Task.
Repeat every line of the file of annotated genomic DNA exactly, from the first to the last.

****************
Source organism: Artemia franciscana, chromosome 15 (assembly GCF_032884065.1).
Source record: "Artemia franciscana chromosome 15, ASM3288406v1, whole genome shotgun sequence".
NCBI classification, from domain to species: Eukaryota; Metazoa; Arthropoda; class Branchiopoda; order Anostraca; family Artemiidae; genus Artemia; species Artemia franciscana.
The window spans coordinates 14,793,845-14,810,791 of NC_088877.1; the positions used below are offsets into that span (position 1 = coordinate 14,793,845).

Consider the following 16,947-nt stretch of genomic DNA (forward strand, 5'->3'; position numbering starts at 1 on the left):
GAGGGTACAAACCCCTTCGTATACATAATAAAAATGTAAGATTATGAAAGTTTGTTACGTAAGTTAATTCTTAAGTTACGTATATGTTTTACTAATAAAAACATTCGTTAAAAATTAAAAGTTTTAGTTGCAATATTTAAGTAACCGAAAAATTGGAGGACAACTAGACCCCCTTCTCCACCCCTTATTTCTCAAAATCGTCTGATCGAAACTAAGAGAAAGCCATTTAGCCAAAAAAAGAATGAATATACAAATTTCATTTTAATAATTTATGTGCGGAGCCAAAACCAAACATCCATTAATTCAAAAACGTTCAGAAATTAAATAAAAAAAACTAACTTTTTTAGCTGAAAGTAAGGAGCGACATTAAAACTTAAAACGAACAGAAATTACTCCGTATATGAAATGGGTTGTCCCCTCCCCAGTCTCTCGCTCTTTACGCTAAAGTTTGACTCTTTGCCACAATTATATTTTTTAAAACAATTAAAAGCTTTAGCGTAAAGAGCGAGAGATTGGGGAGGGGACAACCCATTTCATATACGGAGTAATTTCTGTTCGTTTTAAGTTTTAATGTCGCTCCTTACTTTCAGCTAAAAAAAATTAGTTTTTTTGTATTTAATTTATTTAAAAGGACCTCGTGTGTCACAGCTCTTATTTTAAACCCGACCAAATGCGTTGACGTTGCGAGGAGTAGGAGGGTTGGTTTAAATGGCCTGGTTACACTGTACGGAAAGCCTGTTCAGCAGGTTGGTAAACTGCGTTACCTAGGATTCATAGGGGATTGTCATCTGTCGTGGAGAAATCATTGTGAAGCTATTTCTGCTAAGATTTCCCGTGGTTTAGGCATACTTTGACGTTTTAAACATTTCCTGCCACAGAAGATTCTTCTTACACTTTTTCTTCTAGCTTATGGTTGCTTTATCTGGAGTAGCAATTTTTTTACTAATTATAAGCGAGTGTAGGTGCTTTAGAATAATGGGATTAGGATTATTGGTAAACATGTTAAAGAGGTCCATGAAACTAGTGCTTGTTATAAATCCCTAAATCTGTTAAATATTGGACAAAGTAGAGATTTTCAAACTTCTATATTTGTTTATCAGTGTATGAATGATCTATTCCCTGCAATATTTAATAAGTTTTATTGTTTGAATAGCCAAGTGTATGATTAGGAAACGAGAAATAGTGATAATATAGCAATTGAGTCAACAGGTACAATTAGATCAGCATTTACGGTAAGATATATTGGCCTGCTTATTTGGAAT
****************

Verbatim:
Source organism: Artemia franciscana, chromosome 15 (assembly GCF_032884065.1).
Source record: "Artemia franciscana chromosome 15, ASM3288406v1, whole genome shotgun sequence".
NCBI classification, from domain to species: Eukaryota; Metazoa; Arthropoda; class Branchiopoda; order Anostraca; family Artemiidae; genus Artemia; species Artemia franciscana.
The window spans coordinates 14,793,845-14,810,791 of NC_088877.1; the positions used below are offsets into that span (position 1 = coordinate 14,793,845).

Consider the following 16,947-nt stretch of genomic DNA (forward strand, 5'->3'; position numbering starts at 1 on the left):
GAGGGTACAAACCCCTTCGTATACATAATAAAAATGTAAGATTATGAAAGTTTGTTACGTAAGTTAATTCTTAAGTTACGTATATGTTTTACTAATAAAAACATTCGTTAAAAATTAAAAGTTTTAGTTGCAATATTTAAGTAACCGAAAAATTGGAGGACAACTAGACCCCCTTCTCCACCCCTTATTTCTCAAAATCGTCTGATCGAAACTAAGAGAAAGCCATTTAGCCAAAAAAAGAATGAATATACAAATTTCATTTTAATAATTTATGTGCGGAGCCAAAACCAAACATCCATTAATTCAAAAACGTTCAGAAATTAAATAAAAAAAACTAACTTTTTTAGCTGAAAGTAAGGAGCGACATTAAAACTTAAAACGAACAGAAATTACTCCGTATATGAAATGGGTTGTCCCCTCCCCAGTCTCTCGCTCTTTACGCTAAAGTTTGACTCTTTGCCACAATTATATTTTTTAAAACAATTAAAAGCTTTAGCGTAAAGAGCGAGAGATTGGGGAGGGGACAACCCATTTCATATACGGAGTAATTTCTGTTCGTTTTAAGTTTTAATGTCGCTCCTTACTTTCAGCTAAAAAAAATTAGTTTTTTTGTATTTAATTTATTTAAAAGGACCTCGTGTGTCACAGCTCTTATTTTAAACCCGACCAAATGCGTTGACGTTGCGAGGAGTAGGAGGGTTGGTTTAAATGGCCTGGTTACACTGTACGGAAAGCCTGTTCAGCAGGTTGGTAAACTGCGTTACCTAGGATTCATAGGGGATTGTCATCTGTCGTGGAGAAATCATTGTGAAGCTATTTCTGCTAAGATTTCCCGTGGTTTAGGCATACTTTGACGTTTTAAACATTTCCTGCCACAGAAGATTCTTCTTACACTTTTTCTTCTAGCTTATGGTTGCTTTATCTGGAGTAGCAATTTTTTTACTAATTATAAGCGAGTGTAGGTGCTTTAGAATAATGGGATTAGGATTATTGGTAAACATGTTAAAGAGGTCCATGAAACTAGTGCTTGTTATAAATCCCTAAATCTGTTAAATATTGGACAAAGTAGAGATTTTCAAACTTCTATATTTGTTTATCAGTGTATGAATGATCTATTCCCTGCAATATTTAATAAGTTTTATTGTTTGAATAGCCAAGTGTATGATTAGGAAACGAGAAATAGTGATAATATAGCAATTGAGTCAACAGGTACAATTAGATCAGCATTTACGGTAAGATATATTGGCCTGCTTATTTGGAAT